The Seller got past a motion for summary judgment in its gross profits earnout lawsuit against its strategic buyer. See http://www.mk-law.com/wpblog/court-gives-pharmacy-seller-chance-to-collect-earnout/ for my earlier blog about the summary judgment motion.
But, although the seller won the battle, it ultimately lost the war at trial.
The seller provided pharmaceutical products, supplies, and consultation services to long-term care facilities in New Mexico. The buyer provides nationwide pharmacy services for skilled nursing facilities, long-term care facilities, assisted living facilities, hospitals, and other institutional care settings.
In 2013 the buyer and seller entered into an asset purchase agreement that contained an earnout. The earnout was based upon the gross profits of the business during the period between the first and 2nd anniversary of the closing.
The earnout would be $1.25 million if the gross profits from the customers of the business that stayed with the buyer through the 2nd anniversary of the closing was at least $2.2 million. The earnout would be reduced according to a formula if such gross profits were between $2.2 million and $1.87 million. No earnout would be earned if gross profits were less than $1.87 million.
At the end of the 2nd anniversary of the closing the buyer told the seller that the business had missed the minimum gross profits target by about $600K; meaning that there was no earnout. The seller sued the buyer and the lawsuit ended up in a New Mexico federal district court.
The seller accused the buyer of sabotaging the business’ customer accounts, causing customers to terminate their contracts with the buyer before the two-year anniversary; and thus, depriving the seller of the earnout. The seller said that the buyer violated an implied duty of good faith and fair dealing under applicable Delaware law by managing the accounts it purchased from the seller so poorly that clients terminated their accounts and reduced the seller’s chances of earning the deferred payment.
The court was not convinced that it needed to imply a buyer covenant to use good faith in servicing the seller customers in order to give the seller an opportunity to achieve the earnout. But even if the court implied a buyer covenant to do so, the court found no bad faith on the buyer’s part to support a finding of a breach of such an implied covenant:
“The evidence does not show that … (the buyer’s) … response to customer complaints and issues, though it was often slow and unsuccessful, was a willful rendering of imperfect performance or otherwise lacked reasonable diligence. …
Though the Court is sympathetic to … (the seller’s) … frustration at the issues with … (the buyer’s) … service and its careless attitude in preparing the Deferred Payment Statement, the Court finds that… (the buyer’s) … service and accounting issues, as laid out at trial, do not rise to the level of arbitrary or unreasonable conduct. …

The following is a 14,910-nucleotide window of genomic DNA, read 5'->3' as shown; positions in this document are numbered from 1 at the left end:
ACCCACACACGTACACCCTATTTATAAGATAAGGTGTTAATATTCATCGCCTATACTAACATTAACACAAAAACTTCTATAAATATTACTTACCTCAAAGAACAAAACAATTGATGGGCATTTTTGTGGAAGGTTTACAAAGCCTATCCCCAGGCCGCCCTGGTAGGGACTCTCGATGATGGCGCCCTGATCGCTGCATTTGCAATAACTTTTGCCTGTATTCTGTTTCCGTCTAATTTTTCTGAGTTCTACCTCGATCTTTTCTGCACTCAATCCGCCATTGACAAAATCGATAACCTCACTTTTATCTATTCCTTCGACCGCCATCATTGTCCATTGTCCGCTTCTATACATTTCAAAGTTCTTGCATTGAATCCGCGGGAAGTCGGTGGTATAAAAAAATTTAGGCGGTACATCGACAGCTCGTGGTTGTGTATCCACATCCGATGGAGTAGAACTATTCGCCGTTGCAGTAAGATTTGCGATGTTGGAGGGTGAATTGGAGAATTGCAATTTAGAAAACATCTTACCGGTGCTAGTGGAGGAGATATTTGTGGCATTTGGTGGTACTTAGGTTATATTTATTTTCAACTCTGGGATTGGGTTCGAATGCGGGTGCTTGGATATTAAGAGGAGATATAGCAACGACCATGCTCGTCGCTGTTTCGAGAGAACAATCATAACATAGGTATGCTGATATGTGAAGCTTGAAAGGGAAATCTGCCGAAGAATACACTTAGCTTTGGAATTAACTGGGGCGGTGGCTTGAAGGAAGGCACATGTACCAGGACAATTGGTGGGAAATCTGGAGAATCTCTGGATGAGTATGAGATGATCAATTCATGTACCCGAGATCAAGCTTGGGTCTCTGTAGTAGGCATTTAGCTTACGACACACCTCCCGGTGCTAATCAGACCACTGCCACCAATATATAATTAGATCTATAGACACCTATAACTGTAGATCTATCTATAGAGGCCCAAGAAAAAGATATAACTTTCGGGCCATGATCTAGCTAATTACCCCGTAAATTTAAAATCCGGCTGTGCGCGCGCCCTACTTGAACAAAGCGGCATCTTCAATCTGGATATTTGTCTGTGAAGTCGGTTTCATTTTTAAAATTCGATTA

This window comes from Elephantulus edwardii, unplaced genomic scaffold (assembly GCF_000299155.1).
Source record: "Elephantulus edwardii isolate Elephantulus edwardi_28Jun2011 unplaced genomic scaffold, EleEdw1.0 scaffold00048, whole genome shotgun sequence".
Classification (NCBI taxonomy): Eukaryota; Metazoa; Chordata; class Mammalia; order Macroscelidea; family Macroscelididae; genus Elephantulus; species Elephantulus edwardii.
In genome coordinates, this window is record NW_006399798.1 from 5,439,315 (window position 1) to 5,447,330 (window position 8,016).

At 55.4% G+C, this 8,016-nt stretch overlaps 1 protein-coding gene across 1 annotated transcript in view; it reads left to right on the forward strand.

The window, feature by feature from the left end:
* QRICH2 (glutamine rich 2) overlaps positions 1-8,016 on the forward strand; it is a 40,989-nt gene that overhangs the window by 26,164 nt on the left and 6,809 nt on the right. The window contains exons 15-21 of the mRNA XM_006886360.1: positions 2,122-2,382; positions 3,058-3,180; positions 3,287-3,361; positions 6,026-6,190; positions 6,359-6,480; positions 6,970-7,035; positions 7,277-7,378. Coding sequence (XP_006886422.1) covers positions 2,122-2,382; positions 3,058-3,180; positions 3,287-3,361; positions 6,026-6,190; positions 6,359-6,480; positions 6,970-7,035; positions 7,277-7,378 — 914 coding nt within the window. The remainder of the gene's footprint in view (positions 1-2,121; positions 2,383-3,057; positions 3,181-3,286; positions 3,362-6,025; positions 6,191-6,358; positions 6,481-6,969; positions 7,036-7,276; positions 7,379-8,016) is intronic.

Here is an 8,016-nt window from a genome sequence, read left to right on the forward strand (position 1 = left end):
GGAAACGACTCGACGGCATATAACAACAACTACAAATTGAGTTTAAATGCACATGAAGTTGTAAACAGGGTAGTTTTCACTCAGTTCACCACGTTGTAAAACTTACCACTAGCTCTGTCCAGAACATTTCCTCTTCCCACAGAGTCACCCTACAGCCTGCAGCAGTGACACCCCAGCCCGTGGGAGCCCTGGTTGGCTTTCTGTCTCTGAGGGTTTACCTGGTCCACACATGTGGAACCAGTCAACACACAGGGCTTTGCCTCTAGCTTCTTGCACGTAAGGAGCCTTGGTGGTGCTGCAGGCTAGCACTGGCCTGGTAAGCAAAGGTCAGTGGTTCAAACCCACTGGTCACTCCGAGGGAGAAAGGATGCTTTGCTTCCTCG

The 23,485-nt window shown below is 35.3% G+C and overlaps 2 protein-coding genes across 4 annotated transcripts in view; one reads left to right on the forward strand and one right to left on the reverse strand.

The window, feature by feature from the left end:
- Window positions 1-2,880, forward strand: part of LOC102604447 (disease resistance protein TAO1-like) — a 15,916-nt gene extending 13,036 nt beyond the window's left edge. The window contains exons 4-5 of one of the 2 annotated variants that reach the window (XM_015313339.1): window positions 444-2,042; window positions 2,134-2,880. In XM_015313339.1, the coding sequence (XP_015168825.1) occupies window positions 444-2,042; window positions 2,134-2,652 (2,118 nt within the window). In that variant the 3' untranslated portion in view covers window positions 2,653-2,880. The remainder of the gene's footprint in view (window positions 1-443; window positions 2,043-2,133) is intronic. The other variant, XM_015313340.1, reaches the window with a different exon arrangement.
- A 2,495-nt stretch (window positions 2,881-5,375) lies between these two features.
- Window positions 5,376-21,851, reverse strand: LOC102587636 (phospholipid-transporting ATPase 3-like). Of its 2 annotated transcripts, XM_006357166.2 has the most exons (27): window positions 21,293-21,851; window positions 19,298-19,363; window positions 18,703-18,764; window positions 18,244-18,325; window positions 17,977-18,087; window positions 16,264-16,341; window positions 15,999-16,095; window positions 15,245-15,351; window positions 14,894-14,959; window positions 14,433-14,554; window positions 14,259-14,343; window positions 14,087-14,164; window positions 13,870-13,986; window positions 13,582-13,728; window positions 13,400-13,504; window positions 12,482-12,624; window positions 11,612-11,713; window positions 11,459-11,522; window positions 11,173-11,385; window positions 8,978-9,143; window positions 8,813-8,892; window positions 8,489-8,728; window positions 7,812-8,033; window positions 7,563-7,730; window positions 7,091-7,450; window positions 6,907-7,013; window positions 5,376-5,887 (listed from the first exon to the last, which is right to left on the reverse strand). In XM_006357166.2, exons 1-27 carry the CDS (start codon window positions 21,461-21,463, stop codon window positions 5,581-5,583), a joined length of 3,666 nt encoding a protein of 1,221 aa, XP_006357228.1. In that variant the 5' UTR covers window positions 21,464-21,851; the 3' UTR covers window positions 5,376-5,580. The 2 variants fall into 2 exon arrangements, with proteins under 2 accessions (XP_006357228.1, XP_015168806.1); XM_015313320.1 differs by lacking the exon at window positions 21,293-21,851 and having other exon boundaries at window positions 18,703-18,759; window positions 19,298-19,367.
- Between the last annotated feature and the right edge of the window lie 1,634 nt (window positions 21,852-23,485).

Thus, … (the seller) … has not met his burden to show, by a preponderance of the evidence, that … (the buyer) … acted in bad faith to deprive him of the opportunity to earn a deferred payment. …”
This case is referred to Huntingford v. Pharmacy Corporation Of America, No. 1:17-cv-1210-RB-LF, United States District Court, D. New Mexico, (June 14, 2019)
An earnout based upon revenue or gross profit is less difficult to game by the buyer since it is higher up the income statement. Nevertheless, it is still risky for the seller because it is hard to control the buyer’s post-closing behavior through language in an APA, that will force a large nationwide strategic buyer to run the seller’s business after the closing in a manner which will keep the seller’s customers and the customer’s revenues flowing through the earnout period.
Nevertheless, the New Mexico federal court felt that the seller could have improved its chances with additional APA language: “The APA is silent, however, as to the quality or level of service … (the buyer) … would be required to provide the accounts it assumed. … Still, the Court finds it likely that the Deferred Payment Clause could have been drafted to address concerns regarding the level of service … (the buyer) … would provide.”
Maybe so; but with 20/20 hindsight the seller would have done better to ditch the $1.25 million earnout in exchange for a smaller additional amount of purchase price at closing.
By John McCauley: I help companies and their lawyers minimize legal risk associated with small U.S. business mergers and acquisitions (transaction value less than $50 million).
Telephone: 714 273-6291
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